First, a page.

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Old 12-26-2018, 11:51 PM   #1
Longue Carabine
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Default Roundup (glyphosate)

A quick intro video on what's been going on. Since I know a lot of you use it . . .

https://www.facebook.com/GenResist/v...2899357067948/

Last edited by Longue Carabine; 12-27-2018 at 12:31 AM.
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Old 12-26-2018, 11:59 PM   #2
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Not exactly a bipartisan video
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Old 12-27-2018, 12:22 AM   #3
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Bad stuff, and people pour millions of gallons of it into the ground every year. Unreal really.
Lots of Docs, and info out there about.
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Old 12-27-2018, 01:08 AM   #4
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A good friend and hunting buddy of mine, who was exposed to a lot of "Round Up" over the years, has just been diagnosed with Non Hodgkins Lymphoma.. It came up on him quick. Its bad.. He spent 27 days last month in MD Anderson.. Say a prayer for him if you get a minute...

This chemical is a very serious problem and I'm afraid the effects of this stuff will be devastating to many in the years to come...
The GMO crap is been genetically altered to resist being sprayed with this chemical. Then its put into our foods...

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Old 12-27-2018, 06:21 AM   #5
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Ok. Ban it then what.........relatively certain that any herbicide/pesticide comes with risks take precautions to protect yourself while using it.
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Old 12-27-2018, 07:09 AM   #6
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I am no supporter of any chemical but I wonder if the ones affected were following recommendations of PPE?

I had a friend, coming up on a year that he passed, that very well could have been a victim of glyphosate
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Old 12-27-2018, 07:12 AM   #7
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I am no supporter of any chemical but I wonder if the ones affected were following recommendations of PPE?

I had a friend, coming up on a year that he passed, that very well could have been a victim of glyphosate
My thoughts exactly on the use of PPE. Any chemical is harmful to your body when precautions written out on a label aren’t followed.
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Old 12-27-2018, 07:46 AM   #8
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Lots of coulds and maybes?? Where is the direct link. Grew up on a farm know lots of farmers and havent heard of one of them dieing from roundup. Several from bad livers due to lots of drinking!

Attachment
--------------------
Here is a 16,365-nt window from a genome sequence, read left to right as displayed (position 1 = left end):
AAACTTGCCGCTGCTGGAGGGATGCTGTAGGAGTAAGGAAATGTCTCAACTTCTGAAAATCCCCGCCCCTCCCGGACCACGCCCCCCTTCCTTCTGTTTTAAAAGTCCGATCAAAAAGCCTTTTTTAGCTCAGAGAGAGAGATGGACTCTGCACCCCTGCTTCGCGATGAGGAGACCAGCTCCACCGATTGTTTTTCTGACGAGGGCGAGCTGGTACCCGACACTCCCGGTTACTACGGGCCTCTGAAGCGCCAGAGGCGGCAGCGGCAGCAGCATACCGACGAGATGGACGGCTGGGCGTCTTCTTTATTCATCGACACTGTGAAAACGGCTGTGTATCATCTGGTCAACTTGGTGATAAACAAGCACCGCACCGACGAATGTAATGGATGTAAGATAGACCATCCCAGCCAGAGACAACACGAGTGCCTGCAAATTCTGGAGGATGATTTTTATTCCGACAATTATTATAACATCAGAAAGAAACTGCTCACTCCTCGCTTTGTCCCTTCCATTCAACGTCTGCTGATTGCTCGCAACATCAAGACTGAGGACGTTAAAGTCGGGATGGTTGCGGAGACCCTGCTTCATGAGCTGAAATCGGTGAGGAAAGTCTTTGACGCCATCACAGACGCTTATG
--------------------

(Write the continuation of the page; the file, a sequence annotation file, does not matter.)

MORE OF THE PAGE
If mis used just like most things it could be a problem. If it werent for roundup and other chemicals the food you eat would be alot more expensive. Pick your poision pun intend.
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Old 12-27-2018, 07:50 AM   #9
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Man I spent many many summers spraying fence lines using Eraser which has the same ingredient. I usually wore gloves but I got that crap on me all the time.


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Old 12-27-2018, 08:32 AM   #10
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There have been over 1000 independent objecrive studies on it and 1 very biased zero tolerance study. The latter is the only one to supposedly find a link between glyposted and cancer - non Hodgkins lymphoma, which is one of the most common non smoking related cancers in the world.

The group the did the one study - Environmental Working Group, was defunded by the EPA bc of extreme biases and non repeatable "research ". The World Health Organization also said it is unlikely glyposted causes any cancer.

The one case in CA was won by the plaintiff bc his attorney argued that Monsanto executives deliberately influenced their own scientists on the studies and the attorney used EWG "research". Furthermore the plaintiff fell not once but twice into a tub of undiluted Roundup. He did not wear PPE and was exposed to thousands of more gallons of Roundup in a few years than the majority of people will be exposed to in their lifetime.

If the lawsuit had been in any other state than California I'll bet the outcome would have been very different.

Last edited by Dusty Britches; 12-27-2018 at 08:34 AM.
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Old 12-27-2018, 08:37 AM   #11
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There have been over 1000 independent objecrive studies on it and 1 very biased zero tolerance study. The latter is the only one to supposedly find a link between glyposted and cancer - non Hodgkins lymphoma, which is one of the most common non smoking related cancers in the world.

The group the did the one study - Environmental Working Group, was defunded by the EPA bc of extreme biases and non repeatable "research ". The World Health Organization also said it is unlikely glyposted causes any cancer.

The one case in CA was won by the plaintiff bc his attorney argued that Monsanto executives deliberately influenced their own scientists on the studies and the attorney used EWG "research". Furthermore the plaintiff fell not once but twice into a tub of undiluted Roundup. He did not wear PPE and was exposed to thousands of more gallons of Roundup in a few years than the majority of people will be exposed to in their lifetime.